“The important thing is this: To be able, at any moment to sacrifice what we are for what we could become.” -Charles Dubois
“The ultimate measure of a man is not where he stands in moments of comfort and convenience, but where he stands at times of challenge and controversy.” -Dr. Martin Luther King Jr.
This whole lack of a cell phone thing really got me wondering why our society places such a large emphasis on electronics and non-verbal communication. Text messaging instead of phone calls, following people on social media sites instead of maintaining active communication, ignoring one another at the dinner table to “talk” to others via cell phones instead, and the infamous “let me take a picture of this so I can capture the moment.” When you don’t have a phone in front of you to partake in these actions, the only thing you really have is time to sit and think about all of it.
I’ll be the first to admit that it’s sad to think that so many pictures and videos are lost, but at the end of the day, that’s all they are—pictures and videos. The memories will always remain. (Yes, I’ve been told numerous times that I should have backed everything up on the cloud, but seeing as I’m not the most tech-savy person out there, the only thing I know about the cloud is that it’s what the weather forecaster speaks about whenever providing inaccurate weather forecasts). And in case you were wondering, no, my sense of humor hasn’t improved since losing my phone.
But really think about it. Everyone is trying to capture the moment we are currently living in, but are we really capturing the moment by snapping a picture? Of course you can look back years from now and enjoy the tangible object you have in your hand, but if we’re so focused on “capturing the moment,” we may lose out on actually living in and enjoying the moment. And that would be the biggest loss of all.
Maybe this is me trying to rationalize not having a cell phone at the moment and trying to look on the bright side, but I do hope that the day will come where we can stop relying on electronics to communicate with others while distancing ourselves from those around us, stop using emojis to describe how we’re feeling, and stop trying to preserve the moment we are currently in. When you take the time to think about it, each of the aforementioned actions only cause us to miss out on so many incredible memories that could be made all while doing so.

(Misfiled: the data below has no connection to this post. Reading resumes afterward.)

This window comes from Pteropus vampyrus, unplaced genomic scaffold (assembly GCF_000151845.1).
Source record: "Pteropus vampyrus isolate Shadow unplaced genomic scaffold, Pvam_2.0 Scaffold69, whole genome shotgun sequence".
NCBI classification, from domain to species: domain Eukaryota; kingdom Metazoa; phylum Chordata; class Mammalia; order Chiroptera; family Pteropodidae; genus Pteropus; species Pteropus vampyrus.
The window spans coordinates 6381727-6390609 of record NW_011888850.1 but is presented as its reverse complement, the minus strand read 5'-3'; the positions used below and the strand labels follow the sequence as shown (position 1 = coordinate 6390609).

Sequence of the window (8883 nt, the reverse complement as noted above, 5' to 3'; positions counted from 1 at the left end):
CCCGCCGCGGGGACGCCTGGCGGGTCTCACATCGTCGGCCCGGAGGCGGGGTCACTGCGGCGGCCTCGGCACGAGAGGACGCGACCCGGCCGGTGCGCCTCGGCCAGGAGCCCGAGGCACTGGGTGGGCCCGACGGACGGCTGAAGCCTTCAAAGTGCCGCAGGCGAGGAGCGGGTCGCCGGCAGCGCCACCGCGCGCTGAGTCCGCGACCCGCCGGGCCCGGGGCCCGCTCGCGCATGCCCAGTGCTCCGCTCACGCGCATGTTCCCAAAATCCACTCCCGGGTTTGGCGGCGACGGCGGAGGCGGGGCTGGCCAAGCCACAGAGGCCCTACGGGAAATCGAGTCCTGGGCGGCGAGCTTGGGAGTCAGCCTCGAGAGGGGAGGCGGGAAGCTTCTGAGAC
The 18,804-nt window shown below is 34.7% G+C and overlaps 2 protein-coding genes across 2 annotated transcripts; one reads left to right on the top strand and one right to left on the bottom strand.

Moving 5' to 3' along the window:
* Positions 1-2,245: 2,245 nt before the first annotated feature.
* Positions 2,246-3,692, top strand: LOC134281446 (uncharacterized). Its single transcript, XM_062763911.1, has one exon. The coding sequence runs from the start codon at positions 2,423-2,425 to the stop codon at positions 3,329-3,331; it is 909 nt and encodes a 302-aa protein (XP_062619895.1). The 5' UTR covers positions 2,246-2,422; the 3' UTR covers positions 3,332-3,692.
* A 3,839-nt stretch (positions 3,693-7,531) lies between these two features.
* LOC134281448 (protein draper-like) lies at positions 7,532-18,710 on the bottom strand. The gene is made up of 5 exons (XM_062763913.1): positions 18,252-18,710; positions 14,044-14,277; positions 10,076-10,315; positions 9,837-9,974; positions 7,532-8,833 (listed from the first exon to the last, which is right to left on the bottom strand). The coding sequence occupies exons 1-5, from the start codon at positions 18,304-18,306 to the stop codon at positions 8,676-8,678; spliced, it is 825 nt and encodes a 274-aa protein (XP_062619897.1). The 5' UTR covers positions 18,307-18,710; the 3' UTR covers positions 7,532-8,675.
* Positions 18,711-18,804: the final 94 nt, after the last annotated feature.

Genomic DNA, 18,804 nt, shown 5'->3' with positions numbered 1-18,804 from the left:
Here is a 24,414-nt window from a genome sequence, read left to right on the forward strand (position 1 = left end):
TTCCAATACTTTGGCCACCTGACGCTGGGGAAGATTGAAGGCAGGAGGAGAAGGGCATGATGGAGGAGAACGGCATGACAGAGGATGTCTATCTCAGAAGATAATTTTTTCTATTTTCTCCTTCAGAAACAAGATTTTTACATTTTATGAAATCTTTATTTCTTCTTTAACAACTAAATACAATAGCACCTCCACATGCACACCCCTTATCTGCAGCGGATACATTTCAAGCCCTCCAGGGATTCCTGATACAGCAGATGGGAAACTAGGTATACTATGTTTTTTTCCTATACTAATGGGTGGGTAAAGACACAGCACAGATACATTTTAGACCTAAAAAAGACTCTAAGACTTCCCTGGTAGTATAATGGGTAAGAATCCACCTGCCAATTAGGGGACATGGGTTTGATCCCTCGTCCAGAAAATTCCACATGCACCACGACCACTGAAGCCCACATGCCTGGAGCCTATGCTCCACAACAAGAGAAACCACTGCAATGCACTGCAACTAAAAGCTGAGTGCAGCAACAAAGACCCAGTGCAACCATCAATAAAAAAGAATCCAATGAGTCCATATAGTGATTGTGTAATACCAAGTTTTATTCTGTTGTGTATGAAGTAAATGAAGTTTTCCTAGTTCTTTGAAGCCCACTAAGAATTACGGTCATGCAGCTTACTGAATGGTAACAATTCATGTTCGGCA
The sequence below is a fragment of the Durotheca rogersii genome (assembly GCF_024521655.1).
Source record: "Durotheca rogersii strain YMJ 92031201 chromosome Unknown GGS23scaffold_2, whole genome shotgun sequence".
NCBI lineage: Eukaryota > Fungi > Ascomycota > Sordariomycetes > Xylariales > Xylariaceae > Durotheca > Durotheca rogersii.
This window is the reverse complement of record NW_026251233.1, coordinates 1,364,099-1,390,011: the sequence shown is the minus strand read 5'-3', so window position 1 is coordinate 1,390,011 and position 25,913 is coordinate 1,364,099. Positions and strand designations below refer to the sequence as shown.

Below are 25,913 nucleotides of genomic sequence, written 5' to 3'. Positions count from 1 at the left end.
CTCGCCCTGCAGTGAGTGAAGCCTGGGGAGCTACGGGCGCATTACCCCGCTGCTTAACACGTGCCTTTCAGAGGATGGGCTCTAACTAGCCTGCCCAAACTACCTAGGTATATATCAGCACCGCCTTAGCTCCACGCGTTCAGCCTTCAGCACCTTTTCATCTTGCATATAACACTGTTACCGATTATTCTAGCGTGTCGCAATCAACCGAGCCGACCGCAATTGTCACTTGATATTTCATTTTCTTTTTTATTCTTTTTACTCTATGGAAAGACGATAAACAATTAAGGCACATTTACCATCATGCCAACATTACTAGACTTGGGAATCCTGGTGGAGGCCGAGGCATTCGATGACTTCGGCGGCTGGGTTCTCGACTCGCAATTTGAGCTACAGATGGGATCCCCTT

Yes, even though I’m sitting here writing about the challenges of communication in an era of technology, I still went out and purchased a Peruvian cell phone this evening in order to communicate with others. However, there is still something to be learned, seeing as so many of us are guilty on missing out on the current moment every time we try to “capture” the moment as best as we can. And as a side note, since the quality of the camera is subpar, I’ll leave you with a blank canvas to paint your own picture.
Even after life’s darkest moments, there is always hope for a brighter tomorrow.
“This moment—this day—is as good as any moment in all eternity. I shall make of this day—each moment of this day—a heaven on earth. This is my day of opportunity.”
“Breathe. Let go. And remind yourself that this very moment is the only one you know you have for sure.”
This week’s Snapshot Challenge photo is also from the Miami Marathon. Before the Marathon began, everyone paused for a few moments as somebody sang the National Anthem. 25,000 runners from over 80 countries took a moment to show their respect to a flag and country that was not their own. It was beautiful to see so many people come together for a mutual cause, but it was even more beautiful to see people from all different backgrounds, races, ethnicities, and cultures stop and take a moment to unite as one.